Focuses on the Office Visit
Redevelopment of medical office buildings has become a strong category as developers try to keep up with increased demand in part created by the Affordable Care
Act. But part of this redevelopment effort is dealing with older,
often obsolete properties that come with their own set of problems—particularly when providers are striving to improve
patients’ physical office-visit experience.
There are many issues with older medical office buildings that
don’t exist with new acquisitions, say Cypress West Partners’ Jeff
Johnson and Chris Cumella. The firm
recently acquired McHenry Medical
Building, a 62,000-square-foot, multi-tenant property in Modesto, CA, from Medical Surgical Associates
got for $9.45 million. It plans to invest more than $1 million in
initial capital improvements to the asset, which Real Capital
Analytics reports was completed in 1991.
When GlobeSt.com reported on the deal, Johnson said that
older buildings tend to be less efficient in their use of space, build-
ings systems are antiquated or nonexistent and the overall aesthet-
ics may not be appealing to today’s consumer. And from a capital
standpoint, Cumella added, you need to go in with eyes wide open
and be ready to spend money immediately to create value.
“One of the first things we look at is energy efficiency and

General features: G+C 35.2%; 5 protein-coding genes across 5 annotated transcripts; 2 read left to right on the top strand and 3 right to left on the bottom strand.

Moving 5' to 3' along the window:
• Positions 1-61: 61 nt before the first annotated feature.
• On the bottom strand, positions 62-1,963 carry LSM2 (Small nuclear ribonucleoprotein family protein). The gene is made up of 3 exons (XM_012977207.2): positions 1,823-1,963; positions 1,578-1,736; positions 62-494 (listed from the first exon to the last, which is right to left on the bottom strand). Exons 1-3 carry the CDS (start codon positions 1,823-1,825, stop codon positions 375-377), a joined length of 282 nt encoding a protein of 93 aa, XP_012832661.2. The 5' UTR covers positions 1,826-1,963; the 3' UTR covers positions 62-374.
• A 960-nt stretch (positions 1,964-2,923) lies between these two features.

patient comfort. Building systems need to be reliable and function at a high performance level since medical buildings generally have high traffic counts,” said Johnson. “In addition to system
performance, we’ve been paying closer attention to the look and
feel of our buildings to make them more inviting and improve the
overall patient experience.”
Some of the major issues with older medical office buildings
include aging infrastructure. Specifically, upgrading the infrastructure so it complies with changing standards for medical
spaces and updated energy codes, relates Michael G. Thoresen,
a vice president at Syska Hennessy Group.
“Medical programming is driving more diagnostic and procedure spaces with requirements for emergency power, and health-care-level air conditioning and filtration to medical office space,”
Thoresen points out. He notes that as infrastructure equipment
ages, requires more maintenance and is more prone to failure,
owners are replacing hardware and systems.
By Natalie Dolce
Whether it’s issues with modernizing older
medical-office buildings, making space more
efficient, updating healthcare delivery or
using new technology, owners and operators
have much to consider when it comes to
a physical office visit